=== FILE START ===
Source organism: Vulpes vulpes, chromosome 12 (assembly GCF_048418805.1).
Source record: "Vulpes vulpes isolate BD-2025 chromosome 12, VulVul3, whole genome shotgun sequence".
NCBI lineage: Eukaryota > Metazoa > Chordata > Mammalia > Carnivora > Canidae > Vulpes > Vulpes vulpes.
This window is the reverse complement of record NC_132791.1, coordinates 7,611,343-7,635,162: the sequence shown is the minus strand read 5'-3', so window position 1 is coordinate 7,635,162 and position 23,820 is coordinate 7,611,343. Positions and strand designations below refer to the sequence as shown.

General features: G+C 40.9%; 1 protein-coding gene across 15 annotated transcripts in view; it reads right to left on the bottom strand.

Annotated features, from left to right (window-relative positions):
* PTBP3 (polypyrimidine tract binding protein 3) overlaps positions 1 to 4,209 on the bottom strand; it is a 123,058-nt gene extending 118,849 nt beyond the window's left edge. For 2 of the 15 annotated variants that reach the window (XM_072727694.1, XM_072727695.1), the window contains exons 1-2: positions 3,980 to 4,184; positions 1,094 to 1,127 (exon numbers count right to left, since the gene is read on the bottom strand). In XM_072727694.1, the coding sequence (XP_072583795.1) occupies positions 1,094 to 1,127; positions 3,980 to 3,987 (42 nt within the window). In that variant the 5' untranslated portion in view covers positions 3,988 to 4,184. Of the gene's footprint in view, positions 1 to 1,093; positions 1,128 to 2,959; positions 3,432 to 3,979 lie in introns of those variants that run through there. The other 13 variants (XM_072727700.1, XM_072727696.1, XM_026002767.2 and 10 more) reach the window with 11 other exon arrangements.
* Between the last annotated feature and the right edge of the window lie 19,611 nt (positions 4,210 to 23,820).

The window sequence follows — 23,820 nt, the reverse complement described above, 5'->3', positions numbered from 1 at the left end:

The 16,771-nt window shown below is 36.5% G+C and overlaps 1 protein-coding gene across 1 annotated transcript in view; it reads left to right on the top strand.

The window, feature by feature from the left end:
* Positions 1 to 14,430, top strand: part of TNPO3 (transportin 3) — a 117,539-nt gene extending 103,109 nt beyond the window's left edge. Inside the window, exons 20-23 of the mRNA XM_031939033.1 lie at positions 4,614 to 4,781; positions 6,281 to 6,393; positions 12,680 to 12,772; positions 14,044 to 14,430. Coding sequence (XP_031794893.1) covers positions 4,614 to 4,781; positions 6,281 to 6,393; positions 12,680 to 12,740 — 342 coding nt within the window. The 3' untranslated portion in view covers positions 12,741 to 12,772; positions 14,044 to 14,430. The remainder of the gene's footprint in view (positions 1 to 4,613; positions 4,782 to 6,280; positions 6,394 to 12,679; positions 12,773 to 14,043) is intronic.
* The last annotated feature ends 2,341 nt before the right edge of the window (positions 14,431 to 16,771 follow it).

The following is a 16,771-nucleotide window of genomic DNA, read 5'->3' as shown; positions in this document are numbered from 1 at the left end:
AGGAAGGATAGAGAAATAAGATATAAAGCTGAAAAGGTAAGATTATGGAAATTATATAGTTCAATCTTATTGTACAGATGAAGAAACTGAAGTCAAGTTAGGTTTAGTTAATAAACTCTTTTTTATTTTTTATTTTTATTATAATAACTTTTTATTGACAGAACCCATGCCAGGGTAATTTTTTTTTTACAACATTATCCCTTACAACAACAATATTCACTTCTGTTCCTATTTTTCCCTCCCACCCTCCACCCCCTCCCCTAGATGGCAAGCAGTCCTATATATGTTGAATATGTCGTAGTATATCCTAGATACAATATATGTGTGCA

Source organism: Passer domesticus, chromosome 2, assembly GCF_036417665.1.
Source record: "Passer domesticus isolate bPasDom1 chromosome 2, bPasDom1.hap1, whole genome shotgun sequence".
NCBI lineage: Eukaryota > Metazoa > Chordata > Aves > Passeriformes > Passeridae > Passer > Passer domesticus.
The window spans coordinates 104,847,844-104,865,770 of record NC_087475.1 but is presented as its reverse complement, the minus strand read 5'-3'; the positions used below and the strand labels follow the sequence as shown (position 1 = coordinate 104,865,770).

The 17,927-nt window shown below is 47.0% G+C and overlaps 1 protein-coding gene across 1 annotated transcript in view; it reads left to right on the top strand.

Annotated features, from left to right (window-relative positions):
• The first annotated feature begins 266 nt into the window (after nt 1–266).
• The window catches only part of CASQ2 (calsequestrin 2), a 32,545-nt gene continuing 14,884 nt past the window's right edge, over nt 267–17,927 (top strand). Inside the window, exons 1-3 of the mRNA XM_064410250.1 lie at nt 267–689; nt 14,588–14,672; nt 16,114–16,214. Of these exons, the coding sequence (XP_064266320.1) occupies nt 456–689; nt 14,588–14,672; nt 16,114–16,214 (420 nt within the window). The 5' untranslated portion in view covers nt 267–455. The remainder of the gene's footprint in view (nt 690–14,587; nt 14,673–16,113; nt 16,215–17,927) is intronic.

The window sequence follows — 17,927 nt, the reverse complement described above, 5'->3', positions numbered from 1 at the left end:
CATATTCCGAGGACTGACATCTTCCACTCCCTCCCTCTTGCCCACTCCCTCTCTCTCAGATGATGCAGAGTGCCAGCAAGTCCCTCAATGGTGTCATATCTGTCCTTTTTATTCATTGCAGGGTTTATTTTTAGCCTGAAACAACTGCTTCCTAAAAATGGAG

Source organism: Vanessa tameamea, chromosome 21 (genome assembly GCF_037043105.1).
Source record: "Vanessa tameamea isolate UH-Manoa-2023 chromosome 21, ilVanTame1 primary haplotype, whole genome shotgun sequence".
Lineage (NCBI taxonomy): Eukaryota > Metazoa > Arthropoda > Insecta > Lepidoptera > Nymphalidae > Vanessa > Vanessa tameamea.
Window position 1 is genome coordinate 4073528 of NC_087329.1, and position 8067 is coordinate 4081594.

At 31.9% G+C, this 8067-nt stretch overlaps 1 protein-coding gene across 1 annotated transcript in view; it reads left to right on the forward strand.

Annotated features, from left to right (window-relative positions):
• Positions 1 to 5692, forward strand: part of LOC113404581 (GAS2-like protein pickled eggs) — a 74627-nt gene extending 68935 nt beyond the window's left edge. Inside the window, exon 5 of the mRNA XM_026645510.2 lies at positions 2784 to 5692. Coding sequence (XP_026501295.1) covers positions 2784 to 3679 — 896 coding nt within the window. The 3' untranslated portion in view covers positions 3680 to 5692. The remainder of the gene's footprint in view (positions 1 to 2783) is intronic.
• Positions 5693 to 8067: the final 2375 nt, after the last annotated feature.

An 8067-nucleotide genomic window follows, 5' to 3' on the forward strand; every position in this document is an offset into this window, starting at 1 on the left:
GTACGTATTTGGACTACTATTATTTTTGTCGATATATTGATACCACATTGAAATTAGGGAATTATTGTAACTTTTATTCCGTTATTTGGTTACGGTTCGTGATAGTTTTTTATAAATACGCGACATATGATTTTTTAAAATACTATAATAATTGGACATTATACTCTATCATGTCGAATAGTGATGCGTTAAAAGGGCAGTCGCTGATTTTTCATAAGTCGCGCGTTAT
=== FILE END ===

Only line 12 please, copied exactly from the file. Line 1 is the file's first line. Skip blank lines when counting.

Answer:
* Positions 1 to 14,430, top strand: part of TNPO3 (transportin 3) — a 117,539-nt gene extending 103,109 nt beyond the window's left edge. Inside the window, exons 20-23 of the mRNA XM_031939033.1 lie at positions 4,614 to 4,781; positions 6,281 to 6,393; positions 12,680 to 12,772; positions 14,044 to 14,430. Coding sequence (XP_031794893.1) covers positions 4,614 to 4,781; positions 6,281 to 6,393; positions 12,680 to 12,740 — 342 coding nt within the window. The 3' untranslated portion in view covers positions 12,741 to 12,772; positions 14,044 to 14,430. The remainder of the gene's footprint in view (positions 1 to 4,613; positions 4,782 to 6,280; positions 6,394 to 12,679; positions 12,773 to 14,043) is intronic.